Firewall constraints for UEM

UEM uses some HTTP technologies to send performance data from the browser to the AppMon Server. To do this, JavaScript Agent code injects into your HTML pages. This code communicates with the web server or Java Agents, which forward collected data to the AppMon Server. To fully enable UEM, however, you must verify that your firewalls, proxies, and web servers are configured properly.

HTTP requests

To function fully, the web server or Java Agents must recognize the following requests of a browser and deliver them to the browser.

  • dtagent_xxx.js is the JavaScript Agent. Typically, this is from the absolute root directory (the code inserted is <script href="/dtagent_xxx.js" />). You can configure it in the User Experience section of the System Profile dialog box. Use an absolute URL, if possible, because browser or any proxy servers should cache this file.
  • dynaTraceMonitor is the monitor signal the JavaScript Agent sends back to the server. This is sent relative to the current page. You can configure it in the User Experience section of the System Profile dialog box. This setting also dictates where the image requests (dtbwimg_x.jpg) used for bandwidth detection should go.

HTTP headers

The User Experience sensor uses the following HTTP headers.

  • rproxy_remote_addressTrue-Client-IP, X-Client-Ipx-forwarded-forx-http-client-ip (in this order): Determine the IP of the client (also for geo-locating). If none of these headers is set, AppMon uses the remote peer's IP address.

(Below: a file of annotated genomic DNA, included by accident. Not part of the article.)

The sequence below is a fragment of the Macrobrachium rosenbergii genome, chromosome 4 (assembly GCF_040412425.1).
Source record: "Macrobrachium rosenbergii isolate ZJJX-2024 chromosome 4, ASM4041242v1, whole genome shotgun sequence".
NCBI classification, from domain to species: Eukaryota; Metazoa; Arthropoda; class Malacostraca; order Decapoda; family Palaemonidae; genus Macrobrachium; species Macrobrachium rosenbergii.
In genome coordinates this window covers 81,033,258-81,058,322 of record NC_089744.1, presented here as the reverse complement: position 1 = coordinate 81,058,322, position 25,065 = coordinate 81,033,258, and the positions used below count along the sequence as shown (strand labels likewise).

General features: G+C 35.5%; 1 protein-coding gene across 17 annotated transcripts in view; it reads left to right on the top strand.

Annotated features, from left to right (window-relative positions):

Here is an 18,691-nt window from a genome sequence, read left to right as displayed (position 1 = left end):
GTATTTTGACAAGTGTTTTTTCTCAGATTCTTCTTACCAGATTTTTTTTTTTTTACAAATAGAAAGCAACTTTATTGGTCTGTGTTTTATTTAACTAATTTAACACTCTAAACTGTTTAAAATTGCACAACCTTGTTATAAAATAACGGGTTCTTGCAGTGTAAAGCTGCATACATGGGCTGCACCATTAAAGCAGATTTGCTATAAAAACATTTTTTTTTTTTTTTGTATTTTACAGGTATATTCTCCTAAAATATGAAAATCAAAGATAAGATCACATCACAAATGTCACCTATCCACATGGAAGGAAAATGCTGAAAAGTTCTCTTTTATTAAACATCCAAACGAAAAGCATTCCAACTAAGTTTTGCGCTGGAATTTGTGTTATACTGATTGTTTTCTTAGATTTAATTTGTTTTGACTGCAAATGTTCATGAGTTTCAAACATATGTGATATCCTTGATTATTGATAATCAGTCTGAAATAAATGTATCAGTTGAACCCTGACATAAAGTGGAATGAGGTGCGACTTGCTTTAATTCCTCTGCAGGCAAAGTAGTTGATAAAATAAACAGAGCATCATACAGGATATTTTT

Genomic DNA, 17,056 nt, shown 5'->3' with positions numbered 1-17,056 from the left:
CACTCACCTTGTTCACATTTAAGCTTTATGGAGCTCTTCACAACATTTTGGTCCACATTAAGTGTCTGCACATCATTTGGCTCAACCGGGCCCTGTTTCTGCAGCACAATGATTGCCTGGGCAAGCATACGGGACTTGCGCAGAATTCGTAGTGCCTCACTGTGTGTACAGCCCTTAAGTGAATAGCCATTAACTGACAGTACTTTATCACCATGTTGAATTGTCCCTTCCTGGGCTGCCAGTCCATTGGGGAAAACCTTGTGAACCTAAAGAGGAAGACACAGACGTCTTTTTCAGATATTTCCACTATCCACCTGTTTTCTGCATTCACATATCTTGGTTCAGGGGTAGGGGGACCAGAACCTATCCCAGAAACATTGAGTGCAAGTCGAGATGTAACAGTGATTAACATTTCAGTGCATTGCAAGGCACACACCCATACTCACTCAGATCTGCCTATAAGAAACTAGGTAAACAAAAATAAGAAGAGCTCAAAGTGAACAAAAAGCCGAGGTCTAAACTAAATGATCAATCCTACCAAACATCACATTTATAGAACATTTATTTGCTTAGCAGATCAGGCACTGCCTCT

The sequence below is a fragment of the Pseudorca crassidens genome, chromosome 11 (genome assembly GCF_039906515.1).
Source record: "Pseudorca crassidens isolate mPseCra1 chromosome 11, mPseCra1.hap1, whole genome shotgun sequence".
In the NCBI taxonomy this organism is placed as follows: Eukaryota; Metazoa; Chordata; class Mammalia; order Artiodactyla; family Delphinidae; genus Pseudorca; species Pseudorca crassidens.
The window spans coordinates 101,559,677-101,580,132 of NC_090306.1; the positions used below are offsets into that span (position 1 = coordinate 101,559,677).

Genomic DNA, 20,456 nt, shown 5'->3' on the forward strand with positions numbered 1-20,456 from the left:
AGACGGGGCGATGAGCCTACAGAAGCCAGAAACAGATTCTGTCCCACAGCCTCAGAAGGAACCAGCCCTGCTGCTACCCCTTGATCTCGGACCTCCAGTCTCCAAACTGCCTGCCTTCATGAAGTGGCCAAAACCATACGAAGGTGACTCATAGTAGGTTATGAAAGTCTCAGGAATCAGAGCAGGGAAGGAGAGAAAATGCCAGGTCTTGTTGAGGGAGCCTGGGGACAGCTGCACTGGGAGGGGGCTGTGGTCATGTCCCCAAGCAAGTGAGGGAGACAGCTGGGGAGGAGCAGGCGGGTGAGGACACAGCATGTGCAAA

• X-Forwarded-Host, X-Host, and Host: Determine the page host domain (also for application autodetection).
  • x-dtreferer: In some cases the JavaScript agent has to set this header and this header is used on the web / Java agent instead of the referer header.
  • x-dtPC: In case of parallel XHR requests the JavaScript agent has to set this header which is used by the correlation to link web requests correctly to user actions.

Cookies

The JavaScript Agent and the web server and Java Agents use the following cookies:

  • dtCookie: Session cookie used to identify user sessions. This cookie is valid as long as the browser process is running. Do not confuse this with HTTP-sessions of web applications or visits. Both usually have timeouts.
  • dtPC: Page context cookie used to link web requests to user actions.
  • dtLatC: Latency of monitor signals.
  • dtSA: Source action cookie. On browsers that do not support sessionStorage.

Troubleshooting

Use UEM Health Check to detect firewall issues and communication between the injected JavaScript Agent and the AppMon Server. See UEM Health Check for more information.